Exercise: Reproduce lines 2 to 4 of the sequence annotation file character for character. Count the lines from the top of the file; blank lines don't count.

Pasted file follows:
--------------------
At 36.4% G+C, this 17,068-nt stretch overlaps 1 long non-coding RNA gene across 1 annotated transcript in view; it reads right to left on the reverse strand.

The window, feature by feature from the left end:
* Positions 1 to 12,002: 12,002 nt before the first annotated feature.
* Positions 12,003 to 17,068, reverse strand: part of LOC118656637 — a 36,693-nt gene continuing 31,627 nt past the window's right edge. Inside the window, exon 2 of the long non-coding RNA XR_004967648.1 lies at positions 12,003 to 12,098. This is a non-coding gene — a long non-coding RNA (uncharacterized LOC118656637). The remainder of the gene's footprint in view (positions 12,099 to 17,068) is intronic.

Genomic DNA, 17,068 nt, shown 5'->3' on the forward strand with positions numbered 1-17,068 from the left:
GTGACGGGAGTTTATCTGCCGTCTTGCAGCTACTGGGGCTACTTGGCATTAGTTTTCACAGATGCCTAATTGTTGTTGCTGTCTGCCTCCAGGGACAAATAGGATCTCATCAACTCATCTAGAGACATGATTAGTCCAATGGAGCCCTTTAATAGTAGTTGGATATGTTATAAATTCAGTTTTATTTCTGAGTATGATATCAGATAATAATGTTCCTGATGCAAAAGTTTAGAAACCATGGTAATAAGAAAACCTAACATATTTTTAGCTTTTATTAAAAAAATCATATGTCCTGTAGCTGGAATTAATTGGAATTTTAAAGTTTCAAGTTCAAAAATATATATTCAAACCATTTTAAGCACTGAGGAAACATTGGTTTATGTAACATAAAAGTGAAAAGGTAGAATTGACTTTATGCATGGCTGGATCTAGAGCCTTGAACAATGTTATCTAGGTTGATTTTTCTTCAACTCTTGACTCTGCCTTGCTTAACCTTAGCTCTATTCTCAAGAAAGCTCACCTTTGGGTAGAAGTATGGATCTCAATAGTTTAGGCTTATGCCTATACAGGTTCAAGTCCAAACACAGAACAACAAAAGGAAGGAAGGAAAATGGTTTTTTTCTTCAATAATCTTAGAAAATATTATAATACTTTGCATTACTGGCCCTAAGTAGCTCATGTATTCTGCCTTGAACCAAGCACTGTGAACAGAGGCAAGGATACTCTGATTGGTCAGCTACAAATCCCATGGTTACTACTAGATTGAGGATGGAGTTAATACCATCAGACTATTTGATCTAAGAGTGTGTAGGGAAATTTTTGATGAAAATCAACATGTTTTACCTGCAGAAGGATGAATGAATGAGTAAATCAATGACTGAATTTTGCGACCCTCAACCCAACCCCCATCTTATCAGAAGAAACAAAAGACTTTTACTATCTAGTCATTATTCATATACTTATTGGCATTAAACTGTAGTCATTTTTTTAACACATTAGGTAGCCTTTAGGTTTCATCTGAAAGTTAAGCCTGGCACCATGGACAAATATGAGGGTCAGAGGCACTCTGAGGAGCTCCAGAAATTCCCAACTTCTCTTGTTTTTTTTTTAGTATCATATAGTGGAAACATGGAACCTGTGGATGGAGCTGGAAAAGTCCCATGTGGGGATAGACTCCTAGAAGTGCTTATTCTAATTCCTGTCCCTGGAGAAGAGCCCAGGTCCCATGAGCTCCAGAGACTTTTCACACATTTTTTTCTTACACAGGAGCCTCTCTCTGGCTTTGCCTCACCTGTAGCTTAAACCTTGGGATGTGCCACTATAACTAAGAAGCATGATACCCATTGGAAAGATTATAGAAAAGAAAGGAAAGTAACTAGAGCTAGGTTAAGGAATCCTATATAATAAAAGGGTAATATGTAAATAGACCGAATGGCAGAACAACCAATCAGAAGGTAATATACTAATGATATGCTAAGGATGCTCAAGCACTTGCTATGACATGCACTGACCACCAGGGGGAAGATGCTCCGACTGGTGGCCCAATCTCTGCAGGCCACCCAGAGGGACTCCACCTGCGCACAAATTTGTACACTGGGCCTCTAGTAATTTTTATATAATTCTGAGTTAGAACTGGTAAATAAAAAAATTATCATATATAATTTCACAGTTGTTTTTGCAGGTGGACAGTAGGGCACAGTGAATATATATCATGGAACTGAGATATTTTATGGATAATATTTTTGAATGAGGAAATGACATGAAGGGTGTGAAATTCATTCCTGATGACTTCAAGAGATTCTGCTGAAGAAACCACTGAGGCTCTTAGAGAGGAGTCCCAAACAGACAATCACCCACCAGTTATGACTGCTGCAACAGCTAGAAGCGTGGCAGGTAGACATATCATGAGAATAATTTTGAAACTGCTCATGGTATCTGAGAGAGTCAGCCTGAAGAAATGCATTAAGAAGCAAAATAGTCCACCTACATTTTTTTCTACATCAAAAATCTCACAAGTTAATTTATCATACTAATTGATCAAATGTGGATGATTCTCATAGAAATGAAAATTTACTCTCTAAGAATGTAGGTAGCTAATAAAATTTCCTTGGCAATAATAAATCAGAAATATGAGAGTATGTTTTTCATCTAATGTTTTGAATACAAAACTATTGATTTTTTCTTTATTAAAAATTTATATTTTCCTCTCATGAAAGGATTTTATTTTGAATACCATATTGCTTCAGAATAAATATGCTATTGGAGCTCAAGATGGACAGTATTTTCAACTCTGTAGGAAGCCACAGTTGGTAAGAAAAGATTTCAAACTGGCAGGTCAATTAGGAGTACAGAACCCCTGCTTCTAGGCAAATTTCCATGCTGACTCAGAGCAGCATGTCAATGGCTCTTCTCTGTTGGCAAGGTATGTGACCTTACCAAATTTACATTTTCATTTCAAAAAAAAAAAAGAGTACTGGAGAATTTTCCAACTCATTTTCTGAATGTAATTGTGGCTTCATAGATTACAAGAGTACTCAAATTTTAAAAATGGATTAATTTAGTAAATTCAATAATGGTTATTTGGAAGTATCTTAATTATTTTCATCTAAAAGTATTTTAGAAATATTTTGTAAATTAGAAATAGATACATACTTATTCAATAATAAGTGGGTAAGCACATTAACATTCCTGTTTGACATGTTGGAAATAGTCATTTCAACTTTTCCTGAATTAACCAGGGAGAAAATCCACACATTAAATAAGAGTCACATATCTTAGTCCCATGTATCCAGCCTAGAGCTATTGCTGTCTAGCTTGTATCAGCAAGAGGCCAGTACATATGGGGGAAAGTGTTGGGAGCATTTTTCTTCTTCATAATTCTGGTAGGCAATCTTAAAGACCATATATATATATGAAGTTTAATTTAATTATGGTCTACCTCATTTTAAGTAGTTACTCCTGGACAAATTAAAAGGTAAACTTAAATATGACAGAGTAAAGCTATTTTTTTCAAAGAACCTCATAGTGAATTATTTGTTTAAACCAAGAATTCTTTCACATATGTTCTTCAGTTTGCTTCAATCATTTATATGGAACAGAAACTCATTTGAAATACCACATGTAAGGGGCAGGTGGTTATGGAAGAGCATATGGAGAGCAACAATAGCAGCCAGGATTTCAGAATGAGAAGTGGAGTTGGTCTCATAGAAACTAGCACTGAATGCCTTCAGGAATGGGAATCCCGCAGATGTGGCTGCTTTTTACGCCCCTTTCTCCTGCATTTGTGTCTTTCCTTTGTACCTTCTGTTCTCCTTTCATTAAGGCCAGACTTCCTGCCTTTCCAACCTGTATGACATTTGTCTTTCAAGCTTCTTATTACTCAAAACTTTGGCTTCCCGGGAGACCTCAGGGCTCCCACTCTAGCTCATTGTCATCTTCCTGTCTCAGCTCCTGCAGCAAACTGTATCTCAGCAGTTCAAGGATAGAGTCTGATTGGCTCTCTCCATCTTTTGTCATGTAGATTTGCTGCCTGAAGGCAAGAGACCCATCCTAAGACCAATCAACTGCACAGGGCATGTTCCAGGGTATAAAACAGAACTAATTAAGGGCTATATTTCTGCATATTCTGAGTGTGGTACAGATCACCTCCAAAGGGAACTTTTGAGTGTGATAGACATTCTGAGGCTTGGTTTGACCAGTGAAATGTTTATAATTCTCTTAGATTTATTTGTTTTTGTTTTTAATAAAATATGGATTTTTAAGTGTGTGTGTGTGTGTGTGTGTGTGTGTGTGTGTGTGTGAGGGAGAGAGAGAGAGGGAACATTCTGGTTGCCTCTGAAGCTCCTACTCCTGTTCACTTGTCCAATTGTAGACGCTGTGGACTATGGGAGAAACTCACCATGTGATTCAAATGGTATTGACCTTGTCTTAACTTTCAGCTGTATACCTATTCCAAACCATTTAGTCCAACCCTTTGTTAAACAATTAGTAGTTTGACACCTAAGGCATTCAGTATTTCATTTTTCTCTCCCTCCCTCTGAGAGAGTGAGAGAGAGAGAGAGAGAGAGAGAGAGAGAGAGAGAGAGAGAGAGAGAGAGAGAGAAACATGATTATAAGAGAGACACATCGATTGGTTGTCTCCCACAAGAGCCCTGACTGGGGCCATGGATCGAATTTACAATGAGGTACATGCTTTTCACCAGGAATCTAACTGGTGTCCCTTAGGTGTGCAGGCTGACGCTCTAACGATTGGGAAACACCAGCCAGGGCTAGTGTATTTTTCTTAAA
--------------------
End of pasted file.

The window, feature by feature from the left end:
* Positions 1 to 12,002: 12,002 nt before the first annotated feature.
* Positions 12,003 to 17,068, reverse strand: part of LOC118656637 — a 36,693-nt gene continuing 31,627 nt past the window's right edge. Inside the window, exon 2 of the long non-coding RNA XR_004967648.1 lies at positions 12,003 to 12,098. This is a non-coding gene — a long non-coding RNA (uncharacterized LOC118656637). The remainder of the gene's footprint in view (positions 12,099 to 17,068) is intronic.